Document Type

Book Chapter

Publication Date



In her chapter, the Author examines the impact of both past and present policies enacted by many sport organizations, such as the International Olympic Committee (IOC) on intersex and transsexual athletes. At the root of many of these policies, and therefore the issues, are the binary gender system and the concern that fraudulent competitors could gain an advantage relative to the rest of the field. While no longer mandatory, women athletes are still subject to varying degrees of sex verification testing on a case-by-case basis, as evidenced by the 2009 testing of South African runner, Caster Semenya.

Recent policies point to a growing awareness of the significance of gender identity in determining an athlete’s sex classification. The IOC’s current policy was designed to allow participation by transsexual athletes consistent with their transitioned sex and has been adopted by many sport organizations, including those at the high school level. While a move in the right direction, critics point out a number of deficiencies, such as requiring legal recognition of the athlete’s assigned sex. Perhaps a better policy would be one similar to that of the National Collegiate Athletic Association (NCAA), which does not impose any surgical or legal requirements on students to play in accordance with their identified sex rather than their birth sex. Since 2007, Washington Interscholastic Athletic Association (WIAA) has allowed students to compete in a manner that is consistent with their gender identity, irrespective of the gender listed on that student’s records.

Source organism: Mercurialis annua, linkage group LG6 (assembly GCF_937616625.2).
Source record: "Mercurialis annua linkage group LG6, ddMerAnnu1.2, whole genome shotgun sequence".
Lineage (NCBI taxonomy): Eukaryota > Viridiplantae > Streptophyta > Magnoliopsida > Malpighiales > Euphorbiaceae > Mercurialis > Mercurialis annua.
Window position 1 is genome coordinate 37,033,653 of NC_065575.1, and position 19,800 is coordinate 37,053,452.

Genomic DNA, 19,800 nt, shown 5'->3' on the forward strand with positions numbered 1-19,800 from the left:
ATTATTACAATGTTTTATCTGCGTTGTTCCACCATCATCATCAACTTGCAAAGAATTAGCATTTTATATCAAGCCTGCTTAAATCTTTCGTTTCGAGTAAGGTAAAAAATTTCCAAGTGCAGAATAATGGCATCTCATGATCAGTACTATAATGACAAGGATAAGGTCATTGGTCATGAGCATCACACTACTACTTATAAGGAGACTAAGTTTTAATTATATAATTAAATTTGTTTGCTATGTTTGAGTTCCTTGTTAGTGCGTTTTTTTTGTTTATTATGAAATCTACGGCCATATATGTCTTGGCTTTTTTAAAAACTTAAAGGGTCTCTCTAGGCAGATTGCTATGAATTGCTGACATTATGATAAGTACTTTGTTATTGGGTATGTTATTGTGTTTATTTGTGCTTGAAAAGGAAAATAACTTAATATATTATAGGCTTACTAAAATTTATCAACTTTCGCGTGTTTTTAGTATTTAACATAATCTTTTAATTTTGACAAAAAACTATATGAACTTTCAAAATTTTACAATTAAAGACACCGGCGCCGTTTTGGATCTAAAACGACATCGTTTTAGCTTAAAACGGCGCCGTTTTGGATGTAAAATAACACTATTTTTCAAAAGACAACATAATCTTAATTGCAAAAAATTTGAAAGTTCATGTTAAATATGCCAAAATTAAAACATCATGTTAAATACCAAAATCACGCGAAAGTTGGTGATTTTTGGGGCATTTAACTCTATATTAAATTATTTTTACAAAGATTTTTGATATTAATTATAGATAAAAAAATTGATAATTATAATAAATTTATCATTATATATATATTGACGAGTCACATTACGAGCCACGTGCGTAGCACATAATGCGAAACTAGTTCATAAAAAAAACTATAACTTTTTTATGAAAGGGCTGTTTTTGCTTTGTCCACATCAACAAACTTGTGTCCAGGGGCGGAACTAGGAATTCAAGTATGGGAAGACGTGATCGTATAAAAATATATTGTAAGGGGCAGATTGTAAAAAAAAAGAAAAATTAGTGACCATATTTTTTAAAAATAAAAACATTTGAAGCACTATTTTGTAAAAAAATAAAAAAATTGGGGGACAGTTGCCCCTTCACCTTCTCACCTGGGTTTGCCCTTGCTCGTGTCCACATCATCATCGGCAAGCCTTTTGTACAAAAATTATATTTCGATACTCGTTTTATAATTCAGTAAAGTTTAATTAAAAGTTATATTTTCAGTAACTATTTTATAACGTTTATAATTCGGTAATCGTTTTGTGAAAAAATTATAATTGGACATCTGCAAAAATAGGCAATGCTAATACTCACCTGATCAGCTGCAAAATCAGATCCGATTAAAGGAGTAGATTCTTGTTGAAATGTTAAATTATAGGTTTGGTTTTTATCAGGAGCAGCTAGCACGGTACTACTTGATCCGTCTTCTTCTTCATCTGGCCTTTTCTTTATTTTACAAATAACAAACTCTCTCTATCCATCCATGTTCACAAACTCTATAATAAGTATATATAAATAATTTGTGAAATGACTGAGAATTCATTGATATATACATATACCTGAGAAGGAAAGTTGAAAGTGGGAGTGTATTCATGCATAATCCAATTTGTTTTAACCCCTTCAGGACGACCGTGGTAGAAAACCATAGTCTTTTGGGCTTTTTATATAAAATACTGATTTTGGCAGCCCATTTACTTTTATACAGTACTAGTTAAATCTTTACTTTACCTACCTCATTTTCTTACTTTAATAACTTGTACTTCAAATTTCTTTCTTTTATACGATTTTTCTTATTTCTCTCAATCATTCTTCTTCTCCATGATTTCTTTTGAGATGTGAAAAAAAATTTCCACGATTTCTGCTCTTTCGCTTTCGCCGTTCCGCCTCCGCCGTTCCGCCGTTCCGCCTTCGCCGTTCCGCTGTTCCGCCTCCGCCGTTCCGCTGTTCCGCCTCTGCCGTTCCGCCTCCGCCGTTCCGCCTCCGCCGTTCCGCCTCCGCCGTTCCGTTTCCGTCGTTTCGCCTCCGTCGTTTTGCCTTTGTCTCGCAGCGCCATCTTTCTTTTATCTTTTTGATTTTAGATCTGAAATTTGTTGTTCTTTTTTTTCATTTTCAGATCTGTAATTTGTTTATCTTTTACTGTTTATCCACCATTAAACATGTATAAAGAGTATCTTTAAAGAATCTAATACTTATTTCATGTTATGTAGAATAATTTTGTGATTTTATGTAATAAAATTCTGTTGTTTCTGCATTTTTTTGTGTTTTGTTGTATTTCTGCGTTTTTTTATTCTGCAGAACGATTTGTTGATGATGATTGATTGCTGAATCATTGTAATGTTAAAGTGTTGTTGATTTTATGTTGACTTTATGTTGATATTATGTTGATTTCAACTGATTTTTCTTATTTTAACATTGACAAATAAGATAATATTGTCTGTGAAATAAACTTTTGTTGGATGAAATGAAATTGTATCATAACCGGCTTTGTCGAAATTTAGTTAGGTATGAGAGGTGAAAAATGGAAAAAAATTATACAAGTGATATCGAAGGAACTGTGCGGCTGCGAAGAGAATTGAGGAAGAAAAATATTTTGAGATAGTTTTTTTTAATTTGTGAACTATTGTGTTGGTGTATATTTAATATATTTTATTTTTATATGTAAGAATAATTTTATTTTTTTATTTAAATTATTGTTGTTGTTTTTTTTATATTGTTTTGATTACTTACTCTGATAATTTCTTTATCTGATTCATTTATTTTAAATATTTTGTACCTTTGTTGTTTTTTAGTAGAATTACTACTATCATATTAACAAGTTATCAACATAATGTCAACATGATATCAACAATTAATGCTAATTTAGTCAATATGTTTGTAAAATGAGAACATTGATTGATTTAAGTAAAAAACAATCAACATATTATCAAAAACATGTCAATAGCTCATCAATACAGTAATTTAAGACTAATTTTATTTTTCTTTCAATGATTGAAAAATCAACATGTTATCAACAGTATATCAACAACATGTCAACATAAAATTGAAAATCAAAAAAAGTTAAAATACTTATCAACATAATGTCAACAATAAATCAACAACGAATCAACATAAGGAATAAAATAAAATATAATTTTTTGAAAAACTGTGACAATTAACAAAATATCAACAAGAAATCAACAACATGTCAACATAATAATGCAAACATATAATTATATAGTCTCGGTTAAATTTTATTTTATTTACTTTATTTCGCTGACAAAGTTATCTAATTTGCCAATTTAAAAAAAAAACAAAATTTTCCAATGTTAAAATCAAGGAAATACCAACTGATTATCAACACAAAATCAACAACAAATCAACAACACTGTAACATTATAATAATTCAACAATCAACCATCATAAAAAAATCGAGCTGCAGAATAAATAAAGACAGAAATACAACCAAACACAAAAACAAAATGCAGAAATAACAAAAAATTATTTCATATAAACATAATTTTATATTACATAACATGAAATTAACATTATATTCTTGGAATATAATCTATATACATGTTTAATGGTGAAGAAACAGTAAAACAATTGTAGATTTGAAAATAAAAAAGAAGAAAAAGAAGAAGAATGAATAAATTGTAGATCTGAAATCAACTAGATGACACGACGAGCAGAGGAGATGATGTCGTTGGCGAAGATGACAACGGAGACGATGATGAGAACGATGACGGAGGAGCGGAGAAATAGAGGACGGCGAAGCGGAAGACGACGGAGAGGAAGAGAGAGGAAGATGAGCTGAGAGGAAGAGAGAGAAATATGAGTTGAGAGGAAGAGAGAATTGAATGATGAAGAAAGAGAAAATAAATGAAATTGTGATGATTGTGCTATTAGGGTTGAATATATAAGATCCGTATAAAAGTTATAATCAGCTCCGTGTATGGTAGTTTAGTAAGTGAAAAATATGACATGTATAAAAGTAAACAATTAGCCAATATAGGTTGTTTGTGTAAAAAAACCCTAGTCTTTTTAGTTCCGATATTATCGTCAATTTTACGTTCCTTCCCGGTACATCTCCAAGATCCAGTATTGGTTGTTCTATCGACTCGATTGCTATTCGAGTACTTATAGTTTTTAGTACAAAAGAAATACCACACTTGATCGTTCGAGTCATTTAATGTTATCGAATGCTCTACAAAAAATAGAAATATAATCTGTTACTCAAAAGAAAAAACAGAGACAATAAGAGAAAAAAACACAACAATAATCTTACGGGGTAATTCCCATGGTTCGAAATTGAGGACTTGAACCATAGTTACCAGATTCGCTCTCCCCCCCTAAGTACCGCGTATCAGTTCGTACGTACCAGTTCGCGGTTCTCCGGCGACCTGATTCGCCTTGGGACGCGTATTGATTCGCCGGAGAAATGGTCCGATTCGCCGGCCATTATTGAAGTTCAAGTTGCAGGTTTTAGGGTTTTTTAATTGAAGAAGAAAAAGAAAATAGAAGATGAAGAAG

The Author concludes that by recognizing the right of athletes to self-define based on their gender identity in at least some cases, policies affecting transgender and intersex athletes’ eligibility for sport are reducing the stigma caused by exclusion. However, the limits that remain should still be examined as remaining sources of stigma. Policies that allow athletes to define themselves based on their gender identity, as well as policies that add coed options to the menu of sporting opportunities, have the greatest potential to reduce the stigmatization of affected athletes, as well as of women and girls as a whole.

Recommended Citation

Erin E. Buzuvis, Transsexual and Intersex Athletes, in Sexual Minorities in Sports: Prejudice at Play (Melanie L. Sartore-Baldwin, ed., Lynne Reinner Publishers, 2013).